Title Fortification of Juices with Calcium Helps Decrease the Risk of Dental Erosion
Clinical Question In the adult population, does the fortification of calcium to fruit juice reduce enamel erosion as compared to those without calcium?
Clinical Bottom Line Results show juices fortified with a calcium compound have the potential to significantly lower the chances of enamel erosion compared to pure juices; however, more evidence is needed to support application clinically.
Best Evidence  
PubMed ID Author / Year Patient Group Study type
(level of evidence)
21945448Scaramucci/201180 bovine enamel specimens in various solutions undergoing erosion, demineralization and remineralization.In vitro animal study
Key resultsThe specimens in solutions of calcium lactate modified orange juice had significantly (p <.05) lower surface loss numbers as well as significantly higher surface micro hardness numbers as compared to the specimen in orange juice alone.
18056104Davis/200764 extracted uncavitated molars and premolars with enamel and root surface “windows” created and exposed to various juice solutions.in vitro study
Key resultsThe extracted teeth submerged in juices modified with calcium had significantly less enamel erosion and smaller surface lesion depths compared to the samples challenged with unfortified juices (P = .010)
21332600Wegehaupt/201196 freshly extracted bovine lower incisors exposed to pure orange juice, water, and calcium-tablet modified orange juice.In vitro animal study
Key resultsThe bovine teeth immersed in calcium-tablet modified orange juice had significantly lower numbers on enamel wear than the teeth submerged into pure orange juice (P <.0001). Compared to the teeth in water, these teeth also did not show higher loss in enamel surface (P = .9236).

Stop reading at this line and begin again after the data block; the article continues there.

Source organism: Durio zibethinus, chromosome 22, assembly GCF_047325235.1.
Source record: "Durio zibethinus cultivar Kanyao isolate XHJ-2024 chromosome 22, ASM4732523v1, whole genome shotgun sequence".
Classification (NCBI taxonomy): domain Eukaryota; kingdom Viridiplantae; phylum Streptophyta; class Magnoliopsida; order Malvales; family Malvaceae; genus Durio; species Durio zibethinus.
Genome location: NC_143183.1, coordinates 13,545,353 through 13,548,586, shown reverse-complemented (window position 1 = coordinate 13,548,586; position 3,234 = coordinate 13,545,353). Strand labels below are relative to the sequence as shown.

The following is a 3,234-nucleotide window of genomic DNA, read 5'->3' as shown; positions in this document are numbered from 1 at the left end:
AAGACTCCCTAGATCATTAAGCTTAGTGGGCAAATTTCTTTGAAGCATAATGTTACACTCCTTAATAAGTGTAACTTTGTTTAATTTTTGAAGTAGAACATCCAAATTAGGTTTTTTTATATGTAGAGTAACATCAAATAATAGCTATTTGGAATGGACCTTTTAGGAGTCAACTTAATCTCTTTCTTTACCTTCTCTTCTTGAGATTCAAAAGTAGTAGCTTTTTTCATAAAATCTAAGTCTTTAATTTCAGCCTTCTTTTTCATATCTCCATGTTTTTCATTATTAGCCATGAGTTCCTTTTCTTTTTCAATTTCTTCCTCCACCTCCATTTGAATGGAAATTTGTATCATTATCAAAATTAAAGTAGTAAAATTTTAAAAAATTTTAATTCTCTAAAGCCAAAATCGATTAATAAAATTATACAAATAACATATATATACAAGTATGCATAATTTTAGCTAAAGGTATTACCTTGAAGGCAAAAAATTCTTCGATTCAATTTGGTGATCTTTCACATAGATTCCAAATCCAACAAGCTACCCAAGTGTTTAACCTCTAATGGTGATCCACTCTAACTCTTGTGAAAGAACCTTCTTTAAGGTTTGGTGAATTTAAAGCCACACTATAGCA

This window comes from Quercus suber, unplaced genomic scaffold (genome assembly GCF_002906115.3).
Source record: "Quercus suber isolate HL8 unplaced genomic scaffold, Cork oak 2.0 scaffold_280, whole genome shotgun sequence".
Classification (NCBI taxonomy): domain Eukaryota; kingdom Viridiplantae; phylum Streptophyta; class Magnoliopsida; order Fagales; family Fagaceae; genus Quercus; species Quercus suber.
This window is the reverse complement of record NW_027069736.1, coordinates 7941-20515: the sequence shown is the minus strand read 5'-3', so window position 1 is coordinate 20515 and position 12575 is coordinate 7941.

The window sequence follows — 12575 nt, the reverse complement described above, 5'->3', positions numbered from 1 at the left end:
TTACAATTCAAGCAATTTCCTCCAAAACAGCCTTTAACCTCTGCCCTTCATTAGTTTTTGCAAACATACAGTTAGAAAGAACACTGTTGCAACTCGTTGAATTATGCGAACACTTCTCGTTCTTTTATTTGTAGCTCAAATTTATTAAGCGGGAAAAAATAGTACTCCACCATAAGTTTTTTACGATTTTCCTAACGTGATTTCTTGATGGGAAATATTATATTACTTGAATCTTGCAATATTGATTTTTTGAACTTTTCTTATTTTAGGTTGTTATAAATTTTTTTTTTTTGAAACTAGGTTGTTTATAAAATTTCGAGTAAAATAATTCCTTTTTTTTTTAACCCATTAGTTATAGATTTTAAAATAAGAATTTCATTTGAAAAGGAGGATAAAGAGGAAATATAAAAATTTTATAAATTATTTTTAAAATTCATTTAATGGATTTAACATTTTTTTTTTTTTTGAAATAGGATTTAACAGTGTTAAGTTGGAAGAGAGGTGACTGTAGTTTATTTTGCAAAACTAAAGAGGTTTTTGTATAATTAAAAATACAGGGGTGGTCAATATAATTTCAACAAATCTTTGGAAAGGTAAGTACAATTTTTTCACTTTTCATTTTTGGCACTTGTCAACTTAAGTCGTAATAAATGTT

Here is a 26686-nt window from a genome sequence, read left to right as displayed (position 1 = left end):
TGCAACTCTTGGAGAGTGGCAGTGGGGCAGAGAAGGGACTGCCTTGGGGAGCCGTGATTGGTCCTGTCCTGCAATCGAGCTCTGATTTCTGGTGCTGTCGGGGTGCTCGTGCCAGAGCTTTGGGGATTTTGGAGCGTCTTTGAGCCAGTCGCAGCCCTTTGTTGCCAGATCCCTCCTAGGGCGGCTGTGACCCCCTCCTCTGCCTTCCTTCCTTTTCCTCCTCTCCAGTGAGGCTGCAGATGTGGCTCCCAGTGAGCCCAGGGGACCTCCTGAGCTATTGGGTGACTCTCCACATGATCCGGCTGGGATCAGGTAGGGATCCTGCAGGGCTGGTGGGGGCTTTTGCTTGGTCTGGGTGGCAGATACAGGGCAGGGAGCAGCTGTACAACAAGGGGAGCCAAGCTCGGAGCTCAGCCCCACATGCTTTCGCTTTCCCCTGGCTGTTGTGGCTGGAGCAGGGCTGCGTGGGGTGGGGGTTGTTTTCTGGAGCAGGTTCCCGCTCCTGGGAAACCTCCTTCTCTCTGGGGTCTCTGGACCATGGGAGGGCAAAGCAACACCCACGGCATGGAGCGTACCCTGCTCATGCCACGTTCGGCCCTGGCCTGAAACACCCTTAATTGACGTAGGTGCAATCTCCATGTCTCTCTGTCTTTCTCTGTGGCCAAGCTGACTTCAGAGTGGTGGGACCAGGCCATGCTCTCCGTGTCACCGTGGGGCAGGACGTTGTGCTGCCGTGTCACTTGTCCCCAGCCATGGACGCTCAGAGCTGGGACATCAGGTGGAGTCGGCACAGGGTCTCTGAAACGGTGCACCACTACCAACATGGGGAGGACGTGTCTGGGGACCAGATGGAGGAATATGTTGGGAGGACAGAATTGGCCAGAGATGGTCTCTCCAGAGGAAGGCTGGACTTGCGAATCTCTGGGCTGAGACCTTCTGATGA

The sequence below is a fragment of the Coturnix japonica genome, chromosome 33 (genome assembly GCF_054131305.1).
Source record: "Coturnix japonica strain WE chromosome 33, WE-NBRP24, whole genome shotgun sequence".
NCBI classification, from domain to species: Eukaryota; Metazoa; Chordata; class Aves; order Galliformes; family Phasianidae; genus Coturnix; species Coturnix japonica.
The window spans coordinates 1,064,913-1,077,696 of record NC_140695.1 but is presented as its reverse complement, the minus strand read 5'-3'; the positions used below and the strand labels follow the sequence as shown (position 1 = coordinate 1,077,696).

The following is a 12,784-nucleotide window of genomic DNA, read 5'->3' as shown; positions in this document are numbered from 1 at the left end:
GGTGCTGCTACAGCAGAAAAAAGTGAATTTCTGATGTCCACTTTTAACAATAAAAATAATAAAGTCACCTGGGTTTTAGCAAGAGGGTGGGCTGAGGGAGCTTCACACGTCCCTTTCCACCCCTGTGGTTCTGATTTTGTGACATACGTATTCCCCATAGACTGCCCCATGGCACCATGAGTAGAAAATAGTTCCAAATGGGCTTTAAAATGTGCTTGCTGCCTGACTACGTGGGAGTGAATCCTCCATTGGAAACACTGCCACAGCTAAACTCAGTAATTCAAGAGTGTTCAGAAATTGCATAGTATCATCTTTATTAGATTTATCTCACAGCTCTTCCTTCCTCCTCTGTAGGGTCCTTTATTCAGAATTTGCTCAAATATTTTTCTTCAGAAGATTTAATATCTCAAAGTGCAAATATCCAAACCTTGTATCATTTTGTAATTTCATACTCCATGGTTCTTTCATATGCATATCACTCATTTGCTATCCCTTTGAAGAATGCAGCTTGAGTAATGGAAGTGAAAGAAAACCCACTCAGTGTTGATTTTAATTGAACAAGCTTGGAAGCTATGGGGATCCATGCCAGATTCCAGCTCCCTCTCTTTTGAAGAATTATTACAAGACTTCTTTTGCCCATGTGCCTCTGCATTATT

Evidence Search (("Tooth Erosion"[Mesh] AND "Calcium"[Mesh]) AND (("Dental Enamel"[Mesh] AND "prevention and control"[Subheading]) AND "Tooth Erosion"[Mesh]))
Comments on
The Evidence
The first study was a in vitro animal study carried out in three phases to measure the surface loss and surface micro hardness of bovine enamel and dentine samples. The study is strong since the sample size was large; however, the study was done in vitro, which doesn’t take other factors, such as how much fluid a person consumes or salivary production into consideration. Additionally, the teeth used were bovine not human. In the second study, the effect of fortification of different juices with calcium on enamel erosion was reviewed. The weakness for this study is that it also was done in vitro, however, human teeth were used. The third study was an in vitro animal study. This comparative study involved teeth being submerged into various solutions as well as facing abrasion from tooth brushing, which could possibly sway the results. It is hard to conduct such studies on actual patients’ teeth, so perhaps running more trials on extracted human teeth would be the best option to seek.
Applicability The evidence found that the potential for enamel erosion is decreased with the addition of calcium to juices. This information is relevant to the practice of dentistry in the arena of prevention as patients may be counseled about dietary intake.
Specialty (Public Health) (General Dentistry) (Dental Hygiene) (Interprofessional CATs)
Keywords Enamel erosion, calcium, juice fortification, nutrition
ID# 2663
Date of submission 03/17/2014
E-mail pateltg@livemail.uthscsa.edu
Author Tanvi G. Patel
Co-author(s) e-mail
Faculty mentor Georgiana S. Gross, MPH
Faculty mentor e-mail GROSSG@uthscsa.edu
Basic Science Rationale
(Mechanisms that may account for and/or explain the clinical question, i.e. is the answer to the clinical question consistent with basic biological, physical and/or behavioral science principles, laws and research?)
None available
Comments and Evidence-Based Updates on the CAT
None available